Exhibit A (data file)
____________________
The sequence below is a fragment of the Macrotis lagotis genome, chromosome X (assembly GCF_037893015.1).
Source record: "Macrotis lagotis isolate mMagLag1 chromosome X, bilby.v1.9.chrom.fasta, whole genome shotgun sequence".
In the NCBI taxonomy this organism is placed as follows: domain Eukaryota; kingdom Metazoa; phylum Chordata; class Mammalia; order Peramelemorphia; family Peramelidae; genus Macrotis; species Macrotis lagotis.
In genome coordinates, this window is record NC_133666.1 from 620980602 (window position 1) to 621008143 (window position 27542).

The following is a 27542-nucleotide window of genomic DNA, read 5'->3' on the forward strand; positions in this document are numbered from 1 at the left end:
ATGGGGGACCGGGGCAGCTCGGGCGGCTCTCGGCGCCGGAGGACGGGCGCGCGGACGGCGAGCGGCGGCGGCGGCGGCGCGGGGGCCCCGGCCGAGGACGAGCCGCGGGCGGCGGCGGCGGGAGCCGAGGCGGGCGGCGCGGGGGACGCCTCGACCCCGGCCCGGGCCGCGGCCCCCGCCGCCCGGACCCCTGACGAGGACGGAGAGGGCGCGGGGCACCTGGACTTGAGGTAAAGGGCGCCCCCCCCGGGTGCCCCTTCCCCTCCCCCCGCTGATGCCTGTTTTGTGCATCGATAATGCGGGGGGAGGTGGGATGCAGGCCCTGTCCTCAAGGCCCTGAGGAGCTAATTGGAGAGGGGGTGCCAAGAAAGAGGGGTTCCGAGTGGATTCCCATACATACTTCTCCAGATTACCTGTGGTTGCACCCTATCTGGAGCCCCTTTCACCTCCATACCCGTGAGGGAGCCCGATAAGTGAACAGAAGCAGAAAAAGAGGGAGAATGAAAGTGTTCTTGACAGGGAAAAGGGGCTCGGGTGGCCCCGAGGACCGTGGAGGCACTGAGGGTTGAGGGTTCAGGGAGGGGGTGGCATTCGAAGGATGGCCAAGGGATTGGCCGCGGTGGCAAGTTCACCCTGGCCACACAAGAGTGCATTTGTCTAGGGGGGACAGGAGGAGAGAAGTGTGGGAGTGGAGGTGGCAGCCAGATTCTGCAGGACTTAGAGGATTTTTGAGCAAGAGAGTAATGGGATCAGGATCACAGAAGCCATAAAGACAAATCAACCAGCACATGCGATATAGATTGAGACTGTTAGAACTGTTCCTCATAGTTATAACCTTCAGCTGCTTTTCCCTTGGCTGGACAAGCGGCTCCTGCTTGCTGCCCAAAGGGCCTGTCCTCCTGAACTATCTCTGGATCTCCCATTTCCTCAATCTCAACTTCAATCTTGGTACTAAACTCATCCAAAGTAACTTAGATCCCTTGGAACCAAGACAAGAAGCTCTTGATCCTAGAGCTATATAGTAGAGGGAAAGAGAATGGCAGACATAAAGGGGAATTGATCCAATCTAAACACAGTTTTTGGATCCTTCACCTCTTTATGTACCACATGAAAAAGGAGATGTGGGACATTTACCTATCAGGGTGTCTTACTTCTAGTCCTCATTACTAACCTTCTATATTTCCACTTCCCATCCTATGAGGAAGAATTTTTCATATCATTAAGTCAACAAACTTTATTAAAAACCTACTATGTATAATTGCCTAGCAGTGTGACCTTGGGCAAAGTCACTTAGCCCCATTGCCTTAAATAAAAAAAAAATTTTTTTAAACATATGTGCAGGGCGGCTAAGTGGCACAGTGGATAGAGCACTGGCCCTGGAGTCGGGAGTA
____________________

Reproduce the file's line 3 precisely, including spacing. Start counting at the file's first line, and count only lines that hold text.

In the NCBI taxonomy this organism is placed as follows: domain Eukaryota; kingdom Metazoa; phylum Chordata; class Mammalia; order Peramelemorphia; family Peramelidae; genus Macrotis; species Macrotis lagotis.